And from the moment he became president, Donald J. Trump has unleashed so many of consequence that the public has barely had time to parse their full implication. Words about the dishonest media, the end of Obamacare, the construction of that border wall with Mexico — this is an abbreviated list, and he hasn’t even completed his first week in office.
Amid the verbal deluge, President Trump this week repeated an assertion he made shortly after his election: that millions of ballots cast illegally by undocumented immigrants cost him the popular vote. If true, this would suggest the wholesale corruption of American democracy.
Not to worry: As far as anyone knows, the president’s assertion is akin to saying that millions of unicorns also voted illegally.
But such a baseless statement by a president challenged the news media to find the precise words to describe it. This will be a recurring challenge, given President Trump’s habit of speaking in sales-pitch hyperbole and his tendency to deride any less-than-flattering report as ‘fake news.’
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The words needed to be exactly right. ‘And the language has a rich vocabulary for describing statements that fall short of the truth,’ said Geoffrey Nunberg, a linguist who teaches at the University of California, Berkeley, School of Information. ‘They’re ‘baseless,’ they’re ‘bogus,’ they’re ‘lies,’ they’re ‘untruths.’’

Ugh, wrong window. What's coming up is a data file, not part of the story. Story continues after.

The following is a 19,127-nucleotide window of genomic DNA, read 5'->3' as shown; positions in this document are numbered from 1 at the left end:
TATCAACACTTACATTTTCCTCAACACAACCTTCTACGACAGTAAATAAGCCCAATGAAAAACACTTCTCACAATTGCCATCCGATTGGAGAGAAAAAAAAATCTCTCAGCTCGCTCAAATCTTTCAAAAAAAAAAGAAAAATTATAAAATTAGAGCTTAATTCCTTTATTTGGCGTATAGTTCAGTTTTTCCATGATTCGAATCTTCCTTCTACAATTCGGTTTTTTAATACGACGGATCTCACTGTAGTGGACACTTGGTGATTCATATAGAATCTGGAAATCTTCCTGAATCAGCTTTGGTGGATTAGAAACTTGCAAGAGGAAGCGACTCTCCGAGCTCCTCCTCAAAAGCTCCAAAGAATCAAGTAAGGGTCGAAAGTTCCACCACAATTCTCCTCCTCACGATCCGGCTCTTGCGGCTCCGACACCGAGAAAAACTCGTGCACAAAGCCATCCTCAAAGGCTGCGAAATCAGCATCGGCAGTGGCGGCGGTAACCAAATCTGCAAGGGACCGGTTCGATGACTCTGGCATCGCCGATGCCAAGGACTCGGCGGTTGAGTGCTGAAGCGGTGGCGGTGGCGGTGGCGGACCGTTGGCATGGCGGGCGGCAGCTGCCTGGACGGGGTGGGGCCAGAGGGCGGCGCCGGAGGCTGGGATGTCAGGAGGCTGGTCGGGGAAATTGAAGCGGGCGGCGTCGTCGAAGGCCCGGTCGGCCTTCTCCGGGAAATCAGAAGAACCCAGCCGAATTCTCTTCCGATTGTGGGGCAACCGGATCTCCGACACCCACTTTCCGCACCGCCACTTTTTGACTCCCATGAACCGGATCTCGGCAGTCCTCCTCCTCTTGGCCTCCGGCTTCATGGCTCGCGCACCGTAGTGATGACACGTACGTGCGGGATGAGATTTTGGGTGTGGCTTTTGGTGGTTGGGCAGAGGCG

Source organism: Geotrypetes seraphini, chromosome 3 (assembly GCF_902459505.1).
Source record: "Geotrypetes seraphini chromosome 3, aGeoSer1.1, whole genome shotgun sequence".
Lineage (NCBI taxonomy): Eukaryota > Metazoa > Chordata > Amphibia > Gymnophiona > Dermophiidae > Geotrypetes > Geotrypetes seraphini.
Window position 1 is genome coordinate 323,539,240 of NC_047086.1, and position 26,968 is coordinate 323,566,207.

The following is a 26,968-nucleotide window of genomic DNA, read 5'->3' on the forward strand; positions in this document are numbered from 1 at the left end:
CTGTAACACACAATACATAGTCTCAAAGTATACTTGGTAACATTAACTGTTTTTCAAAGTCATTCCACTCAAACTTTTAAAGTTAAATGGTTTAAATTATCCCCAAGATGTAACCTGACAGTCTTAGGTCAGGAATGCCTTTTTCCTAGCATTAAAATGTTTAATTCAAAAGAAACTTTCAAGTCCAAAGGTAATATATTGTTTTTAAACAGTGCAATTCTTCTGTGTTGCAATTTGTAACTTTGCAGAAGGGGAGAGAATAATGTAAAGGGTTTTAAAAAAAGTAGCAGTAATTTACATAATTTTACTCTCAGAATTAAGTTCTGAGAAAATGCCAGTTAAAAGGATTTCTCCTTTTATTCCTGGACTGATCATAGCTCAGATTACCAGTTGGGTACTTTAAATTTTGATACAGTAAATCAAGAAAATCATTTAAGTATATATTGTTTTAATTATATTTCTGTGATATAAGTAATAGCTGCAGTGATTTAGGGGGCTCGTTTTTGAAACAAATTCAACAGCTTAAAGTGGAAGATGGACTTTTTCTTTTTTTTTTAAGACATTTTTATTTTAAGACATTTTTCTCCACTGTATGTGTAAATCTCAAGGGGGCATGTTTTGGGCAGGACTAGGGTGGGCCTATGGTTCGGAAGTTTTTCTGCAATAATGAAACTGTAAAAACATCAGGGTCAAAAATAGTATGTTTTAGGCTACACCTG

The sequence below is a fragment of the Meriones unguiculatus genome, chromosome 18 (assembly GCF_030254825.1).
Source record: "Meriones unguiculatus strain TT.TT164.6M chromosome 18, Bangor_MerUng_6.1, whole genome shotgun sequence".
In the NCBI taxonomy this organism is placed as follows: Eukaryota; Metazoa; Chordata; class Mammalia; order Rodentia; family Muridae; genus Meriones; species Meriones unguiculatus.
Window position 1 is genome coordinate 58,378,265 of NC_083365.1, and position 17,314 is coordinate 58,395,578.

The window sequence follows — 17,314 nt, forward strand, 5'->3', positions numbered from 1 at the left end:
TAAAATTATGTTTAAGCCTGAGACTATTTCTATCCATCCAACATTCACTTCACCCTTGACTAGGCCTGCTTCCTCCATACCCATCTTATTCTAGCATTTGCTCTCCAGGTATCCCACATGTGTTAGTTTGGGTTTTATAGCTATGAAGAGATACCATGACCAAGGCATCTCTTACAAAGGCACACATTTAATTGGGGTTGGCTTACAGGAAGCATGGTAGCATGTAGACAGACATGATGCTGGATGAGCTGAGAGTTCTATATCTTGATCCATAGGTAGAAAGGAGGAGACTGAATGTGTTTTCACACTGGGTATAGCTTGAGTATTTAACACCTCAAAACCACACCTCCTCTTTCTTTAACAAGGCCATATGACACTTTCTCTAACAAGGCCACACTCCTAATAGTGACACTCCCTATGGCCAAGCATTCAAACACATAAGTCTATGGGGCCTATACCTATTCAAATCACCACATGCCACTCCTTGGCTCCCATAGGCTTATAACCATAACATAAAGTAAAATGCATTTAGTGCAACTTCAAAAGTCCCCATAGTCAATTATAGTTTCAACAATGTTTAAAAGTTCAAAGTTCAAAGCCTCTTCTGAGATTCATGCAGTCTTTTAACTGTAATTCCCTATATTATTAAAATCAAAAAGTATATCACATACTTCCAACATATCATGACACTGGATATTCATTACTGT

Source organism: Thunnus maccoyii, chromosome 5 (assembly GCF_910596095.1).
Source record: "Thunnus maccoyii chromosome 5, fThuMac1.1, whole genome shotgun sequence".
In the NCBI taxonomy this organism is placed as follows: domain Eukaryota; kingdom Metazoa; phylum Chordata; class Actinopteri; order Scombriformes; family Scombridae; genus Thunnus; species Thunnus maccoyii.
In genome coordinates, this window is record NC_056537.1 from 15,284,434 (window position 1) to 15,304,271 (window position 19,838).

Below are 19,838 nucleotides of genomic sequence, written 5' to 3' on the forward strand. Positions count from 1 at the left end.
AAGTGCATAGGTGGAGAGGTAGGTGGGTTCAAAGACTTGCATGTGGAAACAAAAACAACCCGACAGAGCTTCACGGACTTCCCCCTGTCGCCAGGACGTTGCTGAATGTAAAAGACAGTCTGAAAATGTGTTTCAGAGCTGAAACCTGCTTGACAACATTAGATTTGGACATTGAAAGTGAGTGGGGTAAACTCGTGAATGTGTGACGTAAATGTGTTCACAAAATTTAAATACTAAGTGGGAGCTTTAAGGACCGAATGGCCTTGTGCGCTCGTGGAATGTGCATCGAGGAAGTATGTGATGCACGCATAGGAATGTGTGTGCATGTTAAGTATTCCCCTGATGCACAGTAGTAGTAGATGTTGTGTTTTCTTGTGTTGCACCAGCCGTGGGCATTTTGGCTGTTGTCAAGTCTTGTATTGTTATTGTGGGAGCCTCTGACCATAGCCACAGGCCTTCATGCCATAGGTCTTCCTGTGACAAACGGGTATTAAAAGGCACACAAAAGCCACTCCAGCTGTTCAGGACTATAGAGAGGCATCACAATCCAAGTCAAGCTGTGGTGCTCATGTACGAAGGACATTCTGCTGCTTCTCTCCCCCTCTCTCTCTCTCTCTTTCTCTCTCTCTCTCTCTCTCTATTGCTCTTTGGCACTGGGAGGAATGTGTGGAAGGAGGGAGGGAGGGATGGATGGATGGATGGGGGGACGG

Rarely are these words, each with its own nuance, applied directly to something said by a president, though others have also dissembled (like Bill Clinton on whether he had sex with an intern). ‘This is the very unique situation that we find ourselves in as journalists and as a country,’ said Joshua Benton, the director of the Nieman Journalism Lab at Harvard University. ‘We have an administration that seems to be asserting a right to its own facts and doesn’t seem to be able to produce evidence to back those claims.’
Still, carefully chosen words can capture that. ‘A whole vocabulary has come bubbling up that would not have been used five years ago,’ Mr. Nunberg said in an interview. ‘People are going to have to sit down and decide: Are we going to want to go over the moral consequences of telling an untruth? The mere fact of it being untrue? Or the fact that it’s bogus, baseless or groundless?’
Some news organizations used words like ‘falsely’ or ‘wrongly’ — adverbs that tend to weaken the impact — in framing what the president said. Some used ‘with no evidence,’ or ‘won’t provide any proof,’ or ‘unverified claims,’ or ‘repeats debunked claim.’
The New York Times, though, ultimately chose more muscular terminology, opting to use the word ‘lie’ in the headline. After initially using the word ‘falsely,’ it switched to ‘lie’ online and then settled on ‘Meeting With Top Lawmakers, Trump Repeats an Election Lie’ for Tuesday’s print edition."